Promises an "introductory view" of Northern and Southern journalism in just 154 pages priced at $35.15.

It's interesting that a publisher could commit financially to three ACW titles and come up with this set.

SIU Press, a great source of Lincolniana, issued these titles at the end of last year.

Giant in the Shadows: The Life of Robert T. Lincoln by Jason Emerson
Bob Lincoln's conduct of his affairs at the tactical level I find very impressive. On the strategic level, I find him blundering abetted by his father's friends and their shallow judgments. (His mother's involuntary commitment was a great mistake). This book might clarify my thinking, given its four-and-a-half star Amazon rating and its publisher's ad copy promising new discoveries, but at 640 pages, the author asks for a commitment I may not be able to give.

Lincoln's Ladder to the Presidency: The Eight Judicial Circuit by Guy C. Fraker
You might think that here's a book written by a lawyer (Fraker) for lawyers. However, this book covers the important and unknown period of Lincoln's casework for Illinois Central and for his boss George B. McClellan. A peek at the index disappoints, however. There are only 15 references to the Illinois Central and only eight to GBM, two of those being contextually asynchronous. Recall that McClellan built the first U.S. ro-ro network and Lincoln played a role in helping win relevant land rights.(I will run a post or two on Lincoln's period as McClellan's employee: shame on historians for their neglect of this.)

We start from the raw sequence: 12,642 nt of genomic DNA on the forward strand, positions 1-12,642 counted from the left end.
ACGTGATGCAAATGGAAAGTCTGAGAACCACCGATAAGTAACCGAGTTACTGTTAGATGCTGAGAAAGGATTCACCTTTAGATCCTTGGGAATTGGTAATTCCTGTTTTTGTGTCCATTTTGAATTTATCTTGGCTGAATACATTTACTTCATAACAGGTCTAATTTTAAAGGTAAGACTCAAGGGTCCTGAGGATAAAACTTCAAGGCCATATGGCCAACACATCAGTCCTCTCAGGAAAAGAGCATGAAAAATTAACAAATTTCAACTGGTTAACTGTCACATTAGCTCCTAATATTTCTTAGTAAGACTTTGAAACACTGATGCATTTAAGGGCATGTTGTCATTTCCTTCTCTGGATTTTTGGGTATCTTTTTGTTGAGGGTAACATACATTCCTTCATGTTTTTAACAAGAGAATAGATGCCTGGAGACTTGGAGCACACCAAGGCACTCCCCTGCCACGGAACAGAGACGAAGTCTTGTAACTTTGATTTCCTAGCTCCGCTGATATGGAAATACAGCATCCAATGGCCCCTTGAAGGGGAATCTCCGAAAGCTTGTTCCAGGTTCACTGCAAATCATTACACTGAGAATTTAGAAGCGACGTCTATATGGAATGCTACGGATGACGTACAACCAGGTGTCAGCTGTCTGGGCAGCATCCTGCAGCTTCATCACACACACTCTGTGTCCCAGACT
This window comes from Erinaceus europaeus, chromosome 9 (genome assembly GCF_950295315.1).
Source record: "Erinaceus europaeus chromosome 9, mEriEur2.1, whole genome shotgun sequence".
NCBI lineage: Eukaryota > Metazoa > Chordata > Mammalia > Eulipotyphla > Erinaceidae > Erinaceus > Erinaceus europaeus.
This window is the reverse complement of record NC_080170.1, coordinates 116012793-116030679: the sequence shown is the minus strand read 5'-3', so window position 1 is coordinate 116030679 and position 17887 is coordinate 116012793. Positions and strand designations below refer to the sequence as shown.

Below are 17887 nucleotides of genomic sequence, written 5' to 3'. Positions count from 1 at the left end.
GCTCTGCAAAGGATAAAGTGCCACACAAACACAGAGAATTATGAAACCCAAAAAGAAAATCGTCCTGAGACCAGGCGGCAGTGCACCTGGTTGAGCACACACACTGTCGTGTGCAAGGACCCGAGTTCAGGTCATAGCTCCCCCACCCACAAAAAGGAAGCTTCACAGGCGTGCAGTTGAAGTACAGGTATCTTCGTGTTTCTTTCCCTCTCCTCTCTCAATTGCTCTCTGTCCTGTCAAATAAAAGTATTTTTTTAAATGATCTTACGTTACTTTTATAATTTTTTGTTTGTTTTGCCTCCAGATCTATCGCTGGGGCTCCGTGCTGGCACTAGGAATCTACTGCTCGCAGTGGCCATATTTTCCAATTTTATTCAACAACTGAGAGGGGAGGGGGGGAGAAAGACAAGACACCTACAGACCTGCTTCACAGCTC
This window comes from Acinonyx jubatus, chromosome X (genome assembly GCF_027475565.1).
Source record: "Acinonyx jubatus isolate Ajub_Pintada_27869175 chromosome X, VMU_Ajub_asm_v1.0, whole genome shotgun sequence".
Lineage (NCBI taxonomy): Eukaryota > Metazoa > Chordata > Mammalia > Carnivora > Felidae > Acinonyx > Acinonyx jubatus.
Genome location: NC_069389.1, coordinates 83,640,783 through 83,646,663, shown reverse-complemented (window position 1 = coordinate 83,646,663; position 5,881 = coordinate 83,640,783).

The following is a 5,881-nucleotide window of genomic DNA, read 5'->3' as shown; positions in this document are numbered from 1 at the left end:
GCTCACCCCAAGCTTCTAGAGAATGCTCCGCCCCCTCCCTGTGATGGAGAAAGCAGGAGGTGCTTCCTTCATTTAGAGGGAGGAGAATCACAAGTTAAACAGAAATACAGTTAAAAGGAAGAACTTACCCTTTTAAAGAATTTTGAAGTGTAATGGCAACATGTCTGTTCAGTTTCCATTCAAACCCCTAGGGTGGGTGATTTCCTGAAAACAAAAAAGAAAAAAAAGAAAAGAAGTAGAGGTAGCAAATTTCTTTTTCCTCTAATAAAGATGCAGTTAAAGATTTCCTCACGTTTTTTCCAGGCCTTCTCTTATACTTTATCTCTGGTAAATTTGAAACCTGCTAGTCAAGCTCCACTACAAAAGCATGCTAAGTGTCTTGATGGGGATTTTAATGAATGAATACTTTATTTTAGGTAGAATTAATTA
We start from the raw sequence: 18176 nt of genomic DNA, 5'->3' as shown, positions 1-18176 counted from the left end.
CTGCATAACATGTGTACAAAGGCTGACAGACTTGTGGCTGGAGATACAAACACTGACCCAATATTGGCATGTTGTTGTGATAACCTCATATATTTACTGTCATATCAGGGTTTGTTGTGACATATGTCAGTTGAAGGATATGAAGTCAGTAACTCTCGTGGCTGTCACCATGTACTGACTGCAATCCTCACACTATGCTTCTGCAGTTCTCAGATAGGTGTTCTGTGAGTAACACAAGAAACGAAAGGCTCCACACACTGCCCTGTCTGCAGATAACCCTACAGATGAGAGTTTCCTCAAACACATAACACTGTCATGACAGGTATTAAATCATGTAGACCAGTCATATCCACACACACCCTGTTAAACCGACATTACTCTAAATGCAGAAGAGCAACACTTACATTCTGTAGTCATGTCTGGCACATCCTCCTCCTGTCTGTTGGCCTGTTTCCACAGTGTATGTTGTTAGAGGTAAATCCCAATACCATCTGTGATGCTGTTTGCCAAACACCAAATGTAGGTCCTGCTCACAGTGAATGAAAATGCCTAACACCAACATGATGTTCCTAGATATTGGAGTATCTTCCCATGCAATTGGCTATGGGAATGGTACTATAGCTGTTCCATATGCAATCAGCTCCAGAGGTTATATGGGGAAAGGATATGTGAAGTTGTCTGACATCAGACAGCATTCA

Lincoln and the Constitution by Brian Dirck
Longtime readers will recognize the author as a former blogger who has made good, or at least "pretty good." This book was consigned to the purgatory of a series ("The Concise Lincoln Library")and (given its academic mission) has scored no reviews at all on Amazon, due perhaps, to the recalcitrant nature of students everywhere. To add injury to insult, Amazon displays it with full-blooded works on the same topic: Lincoln's Constitution by Daniel A. Farber (four stars); and Lincoln and the Triumph of the Nation: Constitutional Conflict in the American Civil War by Mark E. Neely (no reviews but blurbs out the wazoo).

The Concise Lincoln Library contains other titles that have been advertised.

Lincoln as Hero by Frank J. Williams looks (from its dust jacket copy) like grammar school stuff. "Lincoln extolled the foundational virtues of American society" blah, blah, blah. Williams is not happy with the old grammar school indoctrination (Lincoln was great because he freed the slaves). Instead, he argues that Lincoln displayed heroism at every stage of his life. Readers will recall Frank Williams "Admits Copying Inadvertently." See also Ferguson's sketch of the man in Land of Lincoln.